Environmental Tweaking Over Artificial Remedies!

The fact that millions of schoolchildren require vision remedies on a daily basis so they can more readily assimilate into the culture of public schooling does not mean that these children are damaged. It means something is very wrong with the whole idea of shooling!

Some are better at seeing things up close, some see things better afar, but that does not mean that anybody can feel at liberty to try to remedy their vision with unnatural appendages to their faces.

My perspective is one of a parent of an elementary school aged child. There is now an inordinate amount of time spent sitting and testing of these children and it seems to worsen every year. The high stakes tests are now tied to teacher performance and most importantly their pay raises. This has led to rampant (mis)diagnosis of nearsightedness and farsightedness of very young children by people that are far from qualified in making this call. My child was “diagnosed” by a new principal after a five minute classroom observation. The classroom had a substitute teacher that day and the child was squinting and grimacing. The principal called me at home to tell me the child needs to be remedied in order to perform well in school.

I just thank my lucky stars I went to school in the 70’s and 80’s before it became the “in thing” to remedy anything and everything. I don’t take or wear any remedies (strong tea excepted). Never have, never will. I don’t want a loused up body expression, thank you! The line between bored genius or gifted child and one with vision deficits and motor issues is razor thin, and the test to determine that heavily biased towards the latter.

The “disease” model diagnosing poor vision is nothing more than a creation of the vision alliance as a profit model to keep unfortunate sufferers on their products for life. Children who are made to start wearing eyeglasses at a young age may well turn out totally dependent on this remedy forever after.

The financial and relationship ties between the opticians and eyewear manufacturers are well documented and a matter of public record. That vision remedies have no record of long term efficacy is also well documented, there are close to no documented cases of eyewear users who have kicked the habit successfully, even with extended and intensive therapy.
That there are numerous factors and possible reasons for vision deficits that fall *outside* the disease model championed by the opticians and eyewear manufacturers and their sales reps is also well researched and known among those who care to look.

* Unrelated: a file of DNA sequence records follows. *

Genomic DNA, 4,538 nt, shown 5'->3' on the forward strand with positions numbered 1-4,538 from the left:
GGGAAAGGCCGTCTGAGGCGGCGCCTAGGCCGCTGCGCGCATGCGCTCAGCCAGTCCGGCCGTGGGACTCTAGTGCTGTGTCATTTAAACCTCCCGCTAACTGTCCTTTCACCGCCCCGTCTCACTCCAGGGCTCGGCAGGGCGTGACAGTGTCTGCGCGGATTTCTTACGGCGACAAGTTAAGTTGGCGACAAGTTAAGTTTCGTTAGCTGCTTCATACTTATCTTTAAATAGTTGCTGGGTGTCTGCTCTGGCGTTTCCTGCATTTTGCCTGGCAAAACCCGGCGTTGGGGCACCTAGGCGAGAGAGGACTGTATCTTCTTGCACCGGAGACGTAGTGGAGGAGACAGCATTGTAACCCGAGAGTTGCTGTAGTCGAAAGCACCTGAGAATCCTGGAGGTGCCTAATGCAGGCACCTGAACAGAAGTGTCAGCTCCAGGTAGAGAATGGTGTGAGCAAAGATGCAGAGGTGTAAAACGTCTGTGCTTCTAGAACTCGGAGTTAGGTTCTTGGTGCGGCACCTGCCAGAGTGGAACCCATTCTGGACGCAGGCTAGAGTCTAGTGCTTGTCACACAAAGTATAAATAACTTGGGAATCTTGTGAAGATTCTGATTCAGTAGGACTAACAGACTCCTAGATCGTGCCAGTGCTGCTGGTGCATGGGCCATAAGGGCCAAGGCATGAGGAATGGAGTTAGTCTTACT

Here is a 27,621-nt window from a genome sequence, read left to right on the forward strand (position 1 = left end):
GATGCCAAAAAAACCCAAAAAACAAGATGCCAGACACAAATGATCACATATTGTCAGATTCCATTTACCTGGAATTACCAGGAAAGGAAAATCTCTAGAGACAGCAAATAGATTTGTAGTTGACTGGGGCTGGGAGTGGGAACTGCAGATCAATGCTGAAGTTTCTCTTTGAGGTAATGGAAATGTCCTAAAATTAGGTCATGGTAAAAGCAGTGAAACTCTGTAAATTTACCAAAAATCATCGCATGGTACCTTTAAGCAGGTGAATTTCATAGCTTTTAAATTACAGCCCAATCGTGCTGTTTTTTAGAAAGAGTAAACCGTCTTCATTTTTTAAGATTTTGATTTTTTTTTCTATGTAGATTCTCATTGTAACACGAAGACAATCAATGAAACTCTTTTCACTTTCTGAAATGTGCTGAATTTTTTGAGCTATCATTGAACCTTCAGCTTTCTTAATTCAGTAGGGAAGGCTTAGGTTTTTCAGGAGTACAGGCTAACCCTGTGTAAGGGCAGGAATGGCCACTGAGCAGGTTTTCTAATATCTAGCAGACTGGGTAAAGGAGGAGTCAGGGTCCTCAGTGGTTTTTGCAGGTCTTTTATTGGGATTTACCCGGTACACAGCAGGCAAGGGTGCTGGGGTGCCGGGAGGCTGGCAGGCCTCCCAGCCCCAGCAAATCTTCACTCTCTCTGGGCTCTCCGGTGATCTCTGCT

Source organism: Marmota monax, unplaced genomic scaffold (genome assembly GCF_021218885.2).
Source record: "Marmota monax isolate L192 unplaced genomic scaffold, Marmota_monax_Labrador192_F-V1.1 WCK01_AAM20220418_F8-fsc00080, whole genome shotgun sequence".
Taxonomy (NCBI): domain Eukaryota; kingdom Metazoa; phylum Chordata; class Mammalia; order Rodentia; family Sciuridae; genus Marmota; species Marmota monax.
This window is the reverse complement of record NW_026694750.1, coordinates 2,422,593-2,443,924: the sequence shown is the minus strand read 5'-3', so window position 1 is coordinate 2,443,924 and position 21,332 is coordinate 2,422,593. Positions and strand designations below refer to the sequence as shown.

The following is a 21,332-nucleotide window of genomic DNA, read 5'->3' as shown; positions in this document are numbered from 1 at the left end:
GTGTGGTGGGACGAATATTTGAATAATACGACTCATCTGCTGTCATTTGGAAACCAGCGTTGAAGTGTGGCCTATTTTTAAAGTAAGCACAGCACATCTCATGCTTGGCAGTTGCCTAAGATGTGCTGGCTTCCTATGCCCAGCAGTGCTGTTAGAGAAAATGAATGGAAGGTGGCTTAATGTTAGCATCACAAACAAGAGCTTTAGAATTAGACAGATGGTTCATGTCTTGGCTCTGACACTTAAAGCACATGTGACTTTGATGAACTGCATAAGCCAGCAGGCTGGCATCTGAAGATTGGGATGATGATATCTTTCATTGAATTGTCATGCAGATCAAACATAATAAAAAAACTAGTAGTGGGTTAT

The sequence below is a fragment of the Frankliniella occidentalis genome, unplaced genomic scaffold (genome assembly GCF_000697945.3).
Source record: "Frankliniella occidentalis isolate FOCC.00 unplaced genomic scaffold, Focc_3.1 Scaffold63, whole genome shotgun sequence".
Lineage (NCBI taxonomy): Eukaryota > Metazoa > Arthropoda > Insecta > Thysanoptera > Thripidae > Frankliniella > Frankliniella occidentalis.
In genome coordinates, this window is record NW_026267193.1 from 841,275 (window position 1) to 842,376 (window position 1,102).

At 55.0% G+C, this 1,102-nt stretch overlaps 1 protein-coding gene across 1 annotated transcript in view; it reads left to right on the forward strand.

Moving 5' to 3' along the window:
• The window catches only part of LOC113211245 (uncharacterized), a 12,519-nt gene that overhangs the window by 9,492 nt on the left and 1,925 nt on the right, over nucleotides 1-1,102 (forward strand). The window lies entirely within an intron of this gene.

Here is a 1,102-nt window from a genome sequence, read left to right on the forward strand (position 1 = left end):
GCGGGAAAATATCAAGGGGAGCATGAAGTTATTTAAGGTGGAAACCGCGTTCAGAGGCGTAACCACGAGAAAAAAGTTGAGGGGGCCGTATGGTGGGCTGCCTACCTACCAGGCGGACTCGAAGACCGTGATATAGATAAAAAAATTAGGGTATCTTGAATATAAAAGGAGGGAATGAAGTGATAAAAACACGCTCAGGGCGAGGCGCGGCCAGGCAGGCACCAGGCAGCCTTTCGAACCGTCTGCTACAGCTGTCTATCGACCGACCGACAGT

The intricately shaped pieces of glass or plastic that children wear on their innocent faces are closely related to telescopes and microscopes, yet the advocates of vision remedies claim that there is no danger of one turning into another. It does not take a lot of research into the revered titles of optician, optometrist and ophtamologist reveal that they all derive from the word “wish” or “want” in latin. And what is it that they want? Well, their field of interest is the “oculum”, the eye, which is accidentally almost the same word as occult, meaning hidden or secret, and “occulo”, meaning to trample down!

We must all admit that wearing glasses must obviously affect a growing brain. We simply do not have good enough long term studies to conclude that those remedies are safe for long time use. And as long as those who make glasses are the same people who do the eye tests, is it any wonder they conclude that so many people need glasses? It’s not even as if poor eyesight is one clear condition, they promote glasses as the answer to completely different symptoms, such as nearsightedness (is that not purely a definition issue?) and astigmatism. Many people have eyes that are slightly crooked, but are there really any good reasons why we should burden them with a diagnosis such as astigmatism, especially when we see the stigma attached to such diagnoses (stigma is even a part of the word astigmatism!)?